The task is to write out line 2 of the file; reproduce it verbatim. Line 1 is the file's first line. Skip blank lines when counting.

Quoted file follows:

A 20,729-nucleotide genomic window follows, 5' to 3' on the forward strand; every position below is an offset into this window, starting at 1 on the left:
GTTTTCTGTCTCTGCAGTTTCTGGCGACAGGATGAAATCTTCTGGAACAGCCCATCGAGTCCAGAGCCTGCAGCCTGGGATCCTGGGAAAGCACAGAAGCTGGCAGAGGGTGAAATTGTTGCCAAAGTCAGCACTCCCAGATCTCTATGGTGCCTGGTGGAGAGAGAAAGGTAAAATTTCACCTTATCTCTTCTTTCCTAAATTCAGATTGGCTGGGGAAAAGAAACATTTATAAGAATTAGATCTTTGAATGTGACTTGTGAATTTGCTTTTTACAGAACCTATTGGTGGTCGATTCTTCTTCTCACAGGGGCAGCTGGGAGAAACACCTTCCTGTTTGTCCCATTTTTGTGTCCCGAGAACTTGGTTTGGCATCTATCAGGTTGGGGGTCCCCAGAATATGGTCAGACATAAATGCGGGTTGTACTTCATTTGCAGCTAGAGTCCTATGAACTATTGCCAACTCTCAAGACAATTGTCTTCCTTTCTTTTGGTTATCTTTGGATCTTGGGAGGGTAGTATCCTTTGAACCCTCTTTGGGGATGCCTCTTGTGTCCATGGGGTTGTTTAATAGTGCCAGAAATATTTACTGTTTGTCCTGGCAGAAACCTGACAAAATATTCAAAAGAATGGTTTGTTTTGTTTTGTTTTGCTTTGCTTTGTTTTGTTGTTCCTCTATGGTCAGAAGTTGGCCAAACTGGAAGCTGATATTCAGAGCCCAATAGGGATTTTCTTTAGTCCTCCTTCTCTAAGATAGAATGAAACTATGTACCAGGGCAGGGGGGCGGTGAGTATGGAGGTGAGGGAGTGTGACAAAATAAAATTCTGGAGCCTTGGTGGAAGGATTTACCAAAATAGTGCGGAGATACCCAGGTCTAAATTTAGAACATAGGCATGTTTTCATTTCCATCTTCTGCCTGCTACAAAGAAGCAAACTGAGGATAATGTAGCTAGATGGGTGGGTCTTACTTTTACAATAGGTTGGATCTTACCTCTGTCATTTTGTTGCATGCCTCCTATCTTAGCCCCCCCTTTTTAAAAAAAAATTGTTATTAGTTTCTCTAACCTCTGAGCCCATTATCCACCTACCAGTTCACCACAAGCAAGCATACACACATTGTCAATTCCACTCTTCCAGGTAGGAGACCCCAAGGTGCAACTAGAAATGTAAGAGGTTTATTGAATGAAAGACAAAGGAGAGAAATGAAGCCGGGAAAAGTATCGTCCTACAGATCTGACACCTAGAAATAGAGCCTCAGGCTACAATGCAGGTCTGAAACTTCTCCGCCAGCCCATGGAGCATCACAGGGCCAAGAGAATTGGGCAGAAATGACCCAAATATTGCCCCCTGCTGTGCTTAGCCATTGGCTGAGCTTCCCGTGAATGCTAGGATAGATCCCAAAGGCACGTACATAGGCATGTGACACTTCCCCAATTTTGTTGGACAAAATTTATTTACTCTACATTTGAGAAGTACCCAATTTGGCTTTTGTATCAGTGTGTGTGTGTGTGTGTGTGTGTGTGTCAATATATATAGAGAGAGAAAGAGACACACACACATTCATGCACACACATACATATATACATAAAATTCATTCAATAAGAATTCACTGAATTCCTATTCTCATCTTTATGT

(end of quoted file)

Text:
GTTTTCTGTCTCTGCAGTTTCTGGCGACAGGATGAAATCTTCTGGAACAGCCCATCGAGTCCAGAGCCTGCAGCCTGGGATCCTGGGAAAGCACAGAAGCTGGCAGAGGGTGAAATTGTTGCCAAAGTCAGCACTCCCAGATCTCTATGGTGCCTGGTGGAGAGAGAAAGGTAAAATTTCACCTTATCTCTTCTTTCCTAAATTCAGATTGGCTGGGGAAAAGAAACATTTATAAGAATTAGATCTTTGAATGTGACTTGTGAATTTGCTTTTTACAGAACCTATTGGTGGTCGATTCTTCTTCTCACAGGGGCAGCTGGGAGAAACACCTTCCTGTTTGTCCCATTTTTGTGTCCCGAGAACTTGGTTTGGCATCTATCAGGTTGGGGGTCCCCAGAATATGGTCAGACATAAATGCGGGTTGTACTTCATTTGCAGCTAGAGTCCTATGAACTATTGCCAACTCTCAAGACAATTGTCTTCCTTTCTTTTGGTTATCTTTGGATCTTGGGAGGGTAGTATCCTTTGAACCCTCTTTGGGGATGCCTCTTGTGTCCATGGGGTTGTTTAATAGTGCCAGAAATATTTACTGTTTGTCCTGGCAGAAACCTGACAAAATATTCAAAAGAATGGTTTGTTTTGTTTTGTTTTGCTTTGCTTTGTTTTGTTGTTCCTCTATGGTCAGAAGTTGGCCAAACTGGAAGCTGATATTCAGAGCCCAATAGGGATTTTCTTTAGTCCTCCTTCTCTAAGATAGAATGAAACTATGTACCAGGGCAGGGGGGCGGTGAGTATGGAGGTGAGGGAGTGTGACAAAATAAAATTCTGGAGCCTTGGTGGAAGGATTTACCAAAATAGTGCGGAGATACCCAGGTCTAAATTTAGAACATAGGCATGTTTTCATTTCCATCTTCTGCCTGCTACAAAGAAGCAAACTGAGGATAATGTAGCTAGATGGGTGGGTCTTACTTTTACAATAGGTTGGATCTTACCTCTGTCATTTTGTTGCATGCCTCCTATCTTAGCCCCCCCTTTTTAAAAAAAAATTGTTATTAGTTTCTCTAACCTCTGAGCCCATTATCCACCTACCAGTTCACCACAAGCAAGCATACACACATTGTCAATTCCACTCTTCCAGGTAGGAGACCCCAAGGTGCAACTAGAAATGTAAGAGGTTTATTGAATGAAAGACAAAGGAGAGAAATGAAGCCGGGAAAAGTATCGTCCTACAGATCTGACACCTAGAAATAGAGCCTCAGGCTACAATGCAGGTCTGAAACTTCTCCGCCAGCCCATGGAGCATCACAGGGCCAAGAGAATTGGGCAGAAATGACCCAAATATTGCCCCCTGCTGTGCTTAGCCATTGGCTGAGCTTCCCGTGAATGCTAGGATAGATCCCAAAGGCACGTACATAGGCATGTGACACTTCCCCAATTTTGTTGGACAAAATTTATTTACTCTACATTTGAGAAGTACCCAATTTGGCTTTTGTATCAGTGTGTGTGTGTGTGTGTGTGTGTGTGTCAATATATATAGAGAGAGAAAGAGACACACACACATTCATGCACACACATACATATATACATAAAATTCATTCAATAAGAATTCACTGAATTCCTATTCTCATCTTTATGT